Drug Control Policy

There is currently a curious battle taking place at the Iowa Capitol.  The Governor’s Office of Drug Control Policy is lobbying to remain an independent agency with 8 full-time employees (FTE).  Democratic Senators in the name of government efficiency want to cut the department to two FTEs and move it under the Iowa Public Safety Department.  Governor Branstad wants the status quo.  The Republicans in the House are proposing cutting it to 6 FTEs.  House Democrats debated the need to increase the number to the current 8 FTEs.  Senate Republicans, well they just vote no to any appropriations that Senate Democrats propose.  Whew.  What a mess.  For those readers who are not familiar with this agency, the following is its history:

“The Governor’s Alliance on Substance Abuse (GASA), the predecessor agency to the Governor’s Office of Drug Control Policy (ODCP), was originally established in 1987, under the Department of Public Health. In 1990, legislative action removed GASA from Public Health and gave it independent status under the office of the Drug Enforcement and Abuse Prevention Coordinator, which had been part of the Governor’s office. GASA was removed from Public Health and given independent status because the agencies’ overall mission of coordination among several departments and the resources it managed, which called for extensive interaction with the criminal justice/law enforcement system, were not compatible with programming and philosophy under Public Health.

The Governor’s Office of Drug Control Policy officially came into existence on July 1, 2000. At that time legislation took effect changing the name of the Governor’s Alliance of Substance Abuse to ODCP and changing the title of the Drug Enforcement and Abuse Prevention Coordinator to the Drug Policy Coordinator. The legislation also combined three councils under the purview of the agency, creating the Drug Policy Advisory Council.

“The Governor’s Office of Drug Control Policy is the only agency that exists with a central mandate to coordinate and monitor all programs affecting a particular issue in the state. Under Chapter 80E ODCP, in support of the Iowa Drug Policy Coordinator, performs the role of coordinating and monitoring all programs involved with drug enforcement and substance abuse treatment and prevention.”ODCP  History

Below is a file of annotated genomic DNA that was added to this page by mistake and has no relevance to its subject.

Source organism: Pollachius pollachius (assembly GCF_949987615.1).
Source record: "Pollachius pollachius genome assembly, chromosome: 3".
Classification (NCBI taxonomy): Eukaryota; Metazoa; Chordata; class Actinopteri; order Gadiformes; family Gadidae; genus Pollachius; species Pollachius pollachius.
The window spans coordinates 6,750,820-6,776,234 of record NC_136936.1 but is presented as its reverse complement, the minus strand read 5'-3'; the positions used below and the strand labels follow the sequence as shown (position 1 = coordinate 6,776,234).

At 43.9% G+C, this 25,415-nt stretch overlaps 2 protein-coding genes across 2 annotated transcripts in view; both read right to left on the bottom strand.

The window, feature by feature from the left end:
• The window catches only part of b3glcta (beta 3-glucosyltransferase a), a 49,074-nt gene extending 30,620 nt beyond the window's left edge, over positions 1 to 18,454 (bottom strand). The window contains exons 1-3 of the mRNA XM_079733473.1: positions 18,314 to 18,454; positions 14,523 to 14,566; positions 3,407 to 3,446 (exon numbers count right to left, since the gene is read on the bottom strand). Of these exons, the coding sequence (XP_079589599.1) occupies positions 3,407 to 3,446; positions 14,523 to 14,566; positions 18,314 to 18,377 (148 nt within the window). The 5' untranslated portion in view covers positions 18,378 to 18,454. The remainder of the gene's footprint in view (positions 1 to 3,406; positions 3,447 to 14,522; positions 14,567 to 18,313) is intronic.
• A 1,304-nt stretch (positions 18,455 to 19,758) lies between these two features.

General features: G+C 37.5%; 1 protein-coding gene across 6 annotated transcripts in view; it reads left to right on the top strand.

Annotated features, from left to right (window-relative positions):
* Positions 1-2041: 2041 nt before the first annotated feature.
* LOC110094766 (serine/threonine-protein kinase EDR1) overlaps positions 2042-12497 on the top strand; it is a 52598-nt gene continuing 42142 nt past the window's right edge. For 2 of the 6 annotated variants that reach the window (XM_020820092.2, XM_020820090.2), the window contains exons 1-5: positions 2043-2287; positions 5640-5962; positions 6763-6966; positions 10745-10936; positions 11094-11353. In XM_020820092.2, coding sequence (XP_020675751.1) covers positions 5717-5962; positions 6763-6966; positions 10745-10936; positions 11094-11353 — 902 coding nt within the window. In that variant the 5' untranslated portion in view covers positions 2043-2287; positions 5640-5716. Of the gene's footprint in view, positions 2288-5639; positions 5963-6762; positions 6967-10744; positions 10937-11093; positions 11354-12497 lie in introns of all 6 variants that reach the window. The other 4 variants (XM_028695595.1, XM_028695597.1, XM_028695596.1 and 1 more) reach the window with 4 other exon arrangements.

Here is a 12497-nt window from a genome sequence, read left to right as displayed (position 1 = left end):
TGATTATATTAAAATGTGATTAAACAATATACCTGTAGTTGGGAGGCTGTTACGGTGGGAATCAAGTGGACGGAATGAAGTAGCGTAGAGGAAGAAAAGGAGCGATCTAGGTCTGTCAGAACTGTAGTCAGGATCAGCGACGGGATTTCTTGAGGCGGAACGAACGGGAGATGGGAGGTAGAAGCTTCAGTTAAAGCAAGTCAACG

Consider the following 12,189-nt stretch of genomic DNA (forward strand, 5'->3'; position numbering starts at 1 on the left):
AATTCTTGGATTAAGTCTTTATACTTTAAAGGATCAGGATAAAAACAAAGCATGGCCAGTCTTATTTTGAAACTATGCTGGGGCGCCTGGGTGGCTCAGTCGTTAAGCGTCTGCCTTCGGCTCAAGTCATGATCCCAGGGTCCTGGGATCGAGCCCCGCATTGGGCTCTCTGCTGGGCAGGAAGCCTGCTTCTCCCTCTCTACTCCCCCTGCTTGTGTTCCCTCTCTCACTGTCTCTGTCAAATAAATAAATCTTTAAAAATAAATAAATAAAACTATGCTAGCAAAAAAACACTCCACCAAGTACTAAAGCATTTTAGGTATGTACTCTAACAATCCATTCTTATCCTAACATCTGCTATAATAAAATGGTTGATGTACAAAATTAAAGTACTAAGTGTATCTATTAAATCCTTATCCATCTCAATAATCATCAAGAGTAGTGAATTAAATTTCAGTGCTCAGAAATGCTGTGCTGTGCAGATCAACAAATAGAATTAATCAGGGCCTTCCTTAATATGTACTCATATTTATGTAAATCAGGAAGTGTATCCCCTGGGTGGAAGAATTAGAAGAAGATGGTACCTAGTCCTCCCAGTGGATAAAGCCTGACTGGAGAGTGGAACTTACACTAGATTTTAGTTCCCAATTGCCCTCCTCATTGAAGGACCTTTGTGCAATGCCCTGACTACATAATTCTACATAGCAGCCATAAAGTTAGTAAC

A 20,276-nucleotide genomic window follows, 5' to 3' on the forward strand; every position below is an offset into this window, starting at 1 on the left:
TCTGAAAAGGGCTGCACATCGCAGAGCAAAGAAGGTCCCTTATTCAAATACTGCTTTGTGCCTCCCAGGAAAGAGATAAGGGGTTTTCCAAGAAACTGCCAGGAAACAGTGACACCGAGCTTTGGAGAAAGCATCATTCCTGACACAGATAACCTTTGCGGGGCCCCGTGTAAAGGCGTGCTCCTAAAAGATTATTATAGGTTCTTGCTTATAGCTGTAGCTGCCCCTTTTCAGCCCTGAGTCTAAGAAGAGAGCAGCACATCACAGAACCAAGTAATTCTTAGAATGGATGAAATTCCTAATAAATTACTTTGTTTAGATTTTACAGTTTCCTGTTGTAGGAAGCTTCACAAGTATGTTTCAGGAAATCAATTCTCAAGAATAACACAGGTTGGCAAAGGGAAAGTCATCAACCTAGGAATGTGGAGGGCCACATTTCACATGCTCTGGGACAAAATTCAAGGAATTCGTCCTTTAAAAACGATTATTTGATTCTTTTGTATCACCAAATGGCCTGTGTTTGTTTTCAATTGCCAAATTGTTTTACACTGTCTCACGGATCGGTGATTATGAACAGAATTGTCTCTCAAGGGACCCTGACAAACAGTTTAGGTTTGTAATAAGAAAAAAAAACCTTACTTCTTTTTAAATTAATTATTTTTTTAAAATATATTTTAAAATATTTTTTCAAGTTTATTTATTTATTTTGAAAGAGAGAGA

“During fiscal year 2011, ODCP had eight full-time employees. The agency operating budget appropriation of $346,213, and $169,979 in fees/fines was collected, $5.1 million in federal receipts and $37,900 in interest earnings.”2011PerformanceReport

An incredible amount of money is spent at the local, state and national level and yet we still have a growing alcohol and substance abuse problem.  There has been decades of meetings, task forces, and strategies, yet still no improvement.  Year upon year of community coalitions based in educating the public and training parents to talk to their children has achieved no significant changes.

Laws have been implemented to “deter” people from drugs.  The results are prisons filled to capacity with over 80% dealing with substance and alcohol abuse and mental health issues.  And yet legislation continues to be introduced based in the same tired belief that deterrents work, even though it has been long proven that they do not.

Why do people including “educated” people still choose to use and abuse drugs and alcohol?  Herein lies the solution.  How sad that politics, funding, and job retention continues to keep us from seeking the answer.

© Copyright 2012  Fawkes-Lee & Ryan.  All rights reserved.

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